The more enemies to destroy, the more hearts you can potentially receive, which can be used to buy strong weapons at the shop. If you're feeling low on hearts, you can go back and play a level on a higher difficulty or take the battle online, which is either a Team or Free-for-all match either with friends or anyone- the higher you rank in the battle, the more hearts you get- and there are occasionally bonus prizes you can receive. The amount of weapons obtainable is staggering- featuring blades, staves, claws, bows, palms, clubs, cannons, orbitars, and arms- all of which you can combine to create new ones and get a mixture of active abilities from the two. The layering of range and melee power, plus active abilities, as well as special, selectable abilities means that no two loadouts will be the same, and you can play based on whatever weapon style you prefer.

Of course, it wouldn't be a Sakurai game without the treasure hunt and trophy portions, in which a checklist/mural will unlock music tracks, weapons, and more as you complete certain goals for each episode. Trophies appear as idols, which can be obtained in-game or as part of a cute idol toss, not unlike the slot machine from Super Smash Bros. Melee. The game is literally bursting at the seams with content, with a wonderfully deep single-player campaign as well as a healthy online community (which connects with the NINTENDO NETWORK, by golly!) and hundreds of collectables. I just can't put it down.

Making our roundabout way back to the single-player campaign, the entire story is fully-voiced over, so if you keep your ears open, you get to hear a lot of really great dialogue between Pit, Palutena, and a slew of old and new faces. Let me just say this- there's a difference between campy dialogue that serves no purpose (as in, most of the Sonic games in which characters mindlessly banter with one another), and campy dialogue that's smart and fun, which is what this game has. From quips about the economy and fuel prices to references to other franchises, this game sports a wildly entertaining story and absolutely fantastic voice acting. Some characters you'll never see coming, others you'll wish would stay longer- and when you start to factor in the several armies you'll have to deal with (such as SPACE PIRATES, Alien Invaders, Underworld lackeys, and much more), you'll want to keep playing just to see how nuts things are going to get.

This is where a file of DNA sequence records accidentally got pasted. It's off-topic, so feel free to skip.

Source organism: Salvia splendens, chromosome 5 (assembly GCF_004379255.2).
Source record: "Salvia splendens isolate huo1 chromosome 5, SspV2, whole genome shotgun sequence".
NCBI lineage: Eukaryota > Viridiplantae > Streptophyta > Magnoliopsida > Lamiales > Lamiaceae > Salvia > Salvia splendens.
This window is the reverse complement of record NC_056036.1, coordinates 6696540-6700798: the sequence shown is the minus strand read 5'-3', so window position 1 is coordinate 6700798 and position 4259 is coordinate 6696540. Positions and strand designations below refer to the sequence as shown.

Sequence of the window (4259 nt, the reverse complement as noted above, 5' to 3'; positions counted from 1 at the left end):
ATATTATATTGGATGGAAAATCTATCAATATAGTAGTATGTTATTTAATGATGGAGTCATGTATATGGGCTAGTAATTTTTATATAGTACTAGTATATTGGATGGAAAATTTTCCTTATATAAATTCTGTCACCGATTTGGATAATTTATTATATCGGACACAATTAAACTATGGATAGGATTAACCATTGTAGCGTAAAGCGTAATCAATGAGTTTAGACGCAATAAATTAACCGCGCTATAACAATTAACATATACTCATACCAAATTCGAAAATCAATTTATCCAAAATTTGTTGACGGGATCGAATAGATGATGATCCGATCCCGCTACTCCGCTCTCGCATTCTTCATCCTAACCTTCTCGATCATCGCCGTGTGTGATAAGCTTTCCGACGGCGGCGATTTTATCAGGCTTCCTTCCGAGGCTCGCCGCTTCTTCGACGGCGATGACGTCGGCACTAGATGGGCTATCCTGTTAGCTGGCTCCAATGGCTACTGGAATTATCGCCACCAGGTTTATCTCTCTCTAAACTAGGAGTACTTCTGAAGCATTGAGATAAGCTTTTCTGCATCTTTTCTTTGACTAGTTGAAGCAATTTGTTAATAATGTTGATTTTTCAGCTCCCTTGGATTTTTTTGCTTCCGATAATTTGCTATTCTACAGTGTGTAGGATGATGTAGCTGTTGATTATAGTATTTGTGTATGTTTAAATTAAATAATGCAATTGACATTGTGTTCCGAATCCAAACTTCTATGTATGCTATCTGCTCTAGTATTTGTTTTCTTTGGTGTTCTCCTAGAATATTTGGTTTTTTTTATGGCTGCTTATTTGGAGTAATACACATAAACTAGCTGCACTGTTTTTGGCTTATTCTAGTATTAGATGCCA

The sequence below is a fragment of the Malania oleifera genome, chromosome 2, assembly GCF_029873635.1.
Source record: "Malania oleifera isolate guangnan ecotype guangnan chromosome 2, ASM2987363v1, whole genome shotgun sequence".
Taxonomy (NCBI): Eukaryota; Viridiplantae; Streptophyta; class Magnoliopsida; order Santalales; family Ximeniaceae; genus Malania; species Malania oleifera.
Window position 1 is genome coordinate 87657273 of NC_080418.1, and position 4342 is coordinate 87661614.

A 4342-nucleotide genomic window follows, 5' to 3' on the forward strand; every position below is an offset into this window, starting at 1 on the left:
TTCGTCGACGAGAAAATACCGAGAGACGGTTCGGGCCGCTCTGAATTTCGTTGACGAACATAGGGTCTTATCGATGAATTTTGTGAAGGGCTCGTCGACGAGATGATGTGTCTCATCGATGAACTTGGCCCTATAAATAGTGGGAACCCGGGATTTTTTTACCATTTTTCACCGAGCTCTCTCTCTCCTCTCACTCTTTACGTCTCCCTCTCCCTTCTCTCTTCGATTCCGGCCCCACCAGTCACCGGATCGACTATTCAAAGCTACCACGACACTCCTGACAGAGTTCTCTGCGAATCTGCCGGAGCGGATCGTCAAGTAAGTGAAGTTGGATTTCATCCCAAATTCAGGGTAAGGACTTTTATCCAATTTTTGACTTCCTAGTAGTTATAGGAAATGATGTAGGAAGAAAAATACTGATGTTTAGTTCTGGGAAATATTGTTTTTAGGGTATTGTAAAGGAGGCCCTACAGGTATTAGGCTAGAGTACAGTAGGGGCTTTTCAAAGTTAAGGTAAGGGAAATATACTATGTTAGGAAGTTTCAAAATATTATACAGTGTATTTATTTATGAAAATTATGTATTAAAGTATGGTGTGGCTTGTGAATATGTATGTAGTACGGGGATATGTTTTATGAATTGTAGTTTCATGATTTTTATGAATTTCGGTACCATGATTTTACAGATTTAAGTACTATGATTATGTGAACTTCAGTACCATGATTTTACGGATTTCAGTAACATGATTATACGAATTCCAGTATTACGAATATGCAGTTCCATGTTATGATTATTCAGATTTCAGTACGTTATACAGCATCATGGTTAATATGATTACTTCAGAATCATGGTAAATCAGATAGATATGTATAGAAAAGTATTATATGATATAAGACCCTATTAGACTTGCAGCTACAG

I mean... wow. I guess I've already written half of a review right here, but I'm only halfway done with the game, myself, so it would be unfair to say these are my final opinions. However, Kid Icarus is just such a lovely, quality piece of work that, if you stick with, you won't be disappointed in. The wait was well-worth it, Pit, because I'm having a blast. You might see more on this game in a few days!